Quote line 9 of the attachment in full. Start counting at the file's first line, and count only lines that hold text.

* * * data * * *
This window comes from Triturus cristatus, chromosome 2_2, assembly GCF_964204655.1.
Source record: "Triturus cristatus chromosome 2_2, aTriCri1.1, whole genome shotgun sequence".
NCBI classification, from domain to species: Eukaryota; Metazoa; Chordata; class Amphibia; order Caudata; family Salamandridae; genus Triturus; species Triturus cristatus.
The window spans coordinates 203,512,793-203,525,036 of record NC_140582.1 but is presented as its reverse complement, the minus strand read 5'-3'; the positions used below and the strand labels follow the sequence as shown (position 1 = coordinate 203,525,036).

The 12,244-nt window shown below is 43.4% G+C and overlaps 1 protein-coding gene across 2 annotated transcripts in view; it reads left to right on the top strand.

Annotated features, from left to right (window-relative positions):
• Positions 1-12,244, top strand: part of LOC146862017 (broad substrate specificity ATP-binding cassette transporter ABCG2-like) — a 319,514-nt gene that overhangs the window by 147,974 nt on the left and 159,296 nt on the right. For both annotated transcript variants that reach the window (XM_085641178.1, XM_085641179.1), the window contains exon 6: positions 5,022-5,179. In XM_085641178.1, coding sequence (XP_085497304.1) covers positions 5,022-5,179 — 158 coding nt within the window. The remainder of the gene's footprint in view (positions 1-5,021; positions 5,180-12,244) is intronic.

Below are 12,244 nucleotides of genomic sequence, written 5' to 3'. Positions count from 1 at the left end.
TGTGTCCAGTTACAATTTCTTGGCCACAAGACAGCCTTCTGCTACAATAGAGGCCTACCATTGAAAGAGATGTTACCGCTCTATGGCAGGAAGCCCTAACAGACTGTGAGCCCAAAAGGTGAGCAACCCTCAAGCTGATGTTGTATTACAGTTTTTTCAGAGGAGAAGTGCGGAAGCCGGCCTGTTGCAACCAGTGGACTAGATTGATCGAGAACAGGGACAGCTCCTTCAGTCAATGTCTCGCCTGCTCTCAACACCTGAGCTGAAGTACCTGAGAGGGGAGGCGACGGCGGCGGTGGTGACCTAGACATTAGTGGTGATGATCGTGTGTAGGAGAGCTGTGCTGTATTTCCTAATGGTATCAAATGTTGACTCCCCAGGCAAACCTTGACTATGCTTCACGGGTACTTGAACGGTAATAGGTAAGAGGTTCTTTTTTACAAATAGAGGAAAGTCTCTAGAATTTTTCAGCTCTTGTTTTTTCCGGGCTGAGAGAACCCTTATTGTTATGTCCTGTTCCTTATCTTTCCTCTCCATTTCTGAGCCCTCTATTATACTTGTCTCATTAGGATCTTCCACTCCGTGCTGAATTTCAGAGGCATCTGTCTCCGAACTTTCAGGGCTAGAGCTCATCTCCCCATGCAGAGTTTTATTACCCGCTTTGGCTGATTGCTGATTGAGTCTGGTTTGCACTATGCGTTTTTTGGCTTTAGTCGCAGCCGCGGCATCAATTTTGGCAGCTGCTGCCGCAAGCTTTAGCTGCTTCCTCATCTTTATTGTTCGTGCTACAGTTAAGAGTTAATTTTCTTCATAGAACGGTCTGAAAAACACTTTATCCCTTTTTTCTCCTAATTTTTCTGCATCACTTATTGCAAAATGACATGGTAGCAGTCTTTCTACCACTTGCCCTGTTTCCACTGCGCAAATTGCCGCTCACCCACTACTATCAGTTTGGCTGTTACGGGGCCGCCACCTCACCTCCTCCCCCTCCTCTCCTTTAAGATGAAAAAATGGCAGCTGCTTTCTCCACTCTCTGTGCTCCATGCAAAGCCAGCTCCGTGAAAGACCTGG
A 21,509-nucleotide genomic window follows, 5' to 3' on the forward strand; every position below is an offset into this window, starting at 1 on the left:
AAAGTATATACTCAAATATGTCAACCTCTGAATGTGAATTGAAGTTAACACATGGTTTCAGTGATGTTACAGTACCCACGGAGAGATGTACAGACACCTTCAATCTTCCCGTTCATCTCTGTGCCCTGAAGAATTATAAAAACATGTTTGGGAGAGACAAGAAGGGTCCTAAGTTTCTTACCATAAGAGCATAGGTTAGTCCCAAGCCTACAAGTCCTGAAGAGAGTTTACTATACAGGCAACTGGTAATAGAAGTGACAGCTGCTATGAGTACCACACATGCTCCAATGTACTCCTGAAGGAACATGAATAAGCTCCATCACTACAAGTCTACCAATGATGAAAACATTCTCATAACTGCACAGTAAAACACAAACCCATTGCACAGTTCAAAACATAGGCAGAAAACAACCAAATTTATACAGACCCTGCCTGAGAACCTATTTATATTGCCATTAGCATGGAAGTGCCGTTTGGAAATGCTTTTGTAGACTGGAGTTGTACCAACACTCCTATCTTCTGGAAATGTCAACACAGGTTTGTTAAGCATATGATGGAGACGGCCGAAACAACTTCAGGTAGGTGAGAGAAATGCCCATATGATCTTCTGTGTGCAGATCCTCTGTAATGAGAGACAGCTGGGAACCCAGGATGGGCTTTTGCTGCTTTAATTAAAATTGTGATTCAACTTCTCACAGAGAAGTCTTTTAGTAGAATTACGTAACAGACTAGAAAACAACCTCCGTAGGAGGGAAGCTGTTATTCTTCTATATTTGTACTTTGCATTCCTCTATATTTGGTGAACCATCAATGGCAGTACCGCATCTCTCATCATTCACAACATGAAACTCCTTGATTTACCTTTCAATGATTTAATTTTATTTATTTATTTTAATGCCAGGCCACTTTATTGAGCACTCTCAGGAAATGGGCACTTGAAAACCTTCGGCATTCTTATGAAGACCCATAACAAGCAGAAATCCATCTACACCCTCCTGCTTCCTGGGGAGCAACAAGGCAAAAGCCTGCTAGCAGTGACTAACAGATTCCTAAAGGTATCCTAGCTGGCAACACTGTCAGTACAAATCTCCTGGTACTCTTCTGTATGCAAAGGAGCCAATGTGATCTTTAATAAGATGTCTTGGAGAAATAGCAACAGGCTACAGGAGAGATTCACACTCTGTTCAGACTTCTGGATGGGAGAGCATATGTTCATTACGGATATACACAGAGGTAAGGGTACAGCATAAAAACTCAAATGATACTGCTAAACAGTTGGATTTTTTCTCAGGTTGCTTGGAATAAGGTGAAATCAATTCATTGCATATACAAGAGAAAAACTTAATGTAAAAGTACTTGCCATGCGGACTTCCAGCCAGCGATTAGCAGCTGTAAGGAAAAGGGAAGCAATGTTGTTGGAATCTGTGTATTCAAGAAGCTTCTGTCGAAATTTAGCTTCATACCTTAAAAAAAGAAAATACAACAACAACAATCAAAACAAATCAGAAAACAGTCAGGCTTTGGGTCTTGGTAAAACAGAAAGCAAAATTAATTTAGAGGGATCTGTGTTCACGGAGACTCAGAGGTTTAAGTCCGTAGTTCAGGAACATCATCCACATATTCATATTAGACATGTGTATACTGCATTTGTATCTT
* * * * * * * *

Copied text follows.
TGTGTCCAGTTACAATTTCTTGGCCACAAGACAGCCTTCTGCTACAATAGAGGCCTACCATTGAAAGAGATGTTACCGCTCTATGGCAGGAAGCCCTAACAGACTGTGAGCCCAAAAGGTGAGCAACCCTCAAGCTGATGTTGTATTACAGTTTTTTCAGAGGAGAAGTGCGGAAGCCGGCCTGTTGCAACCAGTGGACTAGATTGATCGAGAACAGGGACAGCTCCTTCAGTCAATGTCTCGCCTGCTCTCAACACCTGAGCTGAAGTACCTGAGAGGGGAGGCGACGGCGGCGGTGGTGACCTAGACATTAGTGGTGATGATCGTGTGTAGGAGAGCTGTGCTGTATTTCCTAATGGTATCAAATGTTGACTCCCCAGGCAAACCTTGACTATGCTTCACGGGTACTTGAACGGTAATAGGTAAGAGGTTCTTTTTTACAAATAGAGGAAAGTCTCTAGAATTTTTCAGCTCTTGTTTTTTCCGGGCTGAGAGAACCCTTATTGTTATGTCCTGTTCCTTATCTTTCCTCTCCATTTCTGAGCCCTCTATTATACTTGTCTCATTAGGATCTTCCACTCCGTGCTGAATTTCAGAGGCATCTGTCTCCGAACTTTCAGGGCTAGAGCTCATCTCCCCATGCAGAGTTTTATTACCCGCTTTGGCTGATTGCTGATTGAGTCTGGTTTGCACTATGCGTTTTTTGGCTTTAGTCGCAGCCGCGGCATCAATTTTGGCAGCTGCTGCCGCAAGCTTTAGCTGCTTCCTCATCTTTATTGTTCGTGCTACAGTTAAGAGTTAATTTTCTTCATAGAACGGTCTGAAAAACACTTTATCCCTTTTTTCTCCTAATTTTTCTGCATCACTTATTGCAAAATGACATGGTAGCAGTCTTTCTACCACTTGCCCTGTTTCCACTGCGCAAATTGCCGCTCACCCACTACTATCAGTTTGGCTGTTACGGGGCCGCCACCTCACCTCCTCCCCCTCCTCTCCTTTAAGATGAAAAAATGGCAGCTGCTTTCTCCACTCTCTGTGCTCCATGCAAAGCCAGCTCCGTGAAAGACCTGG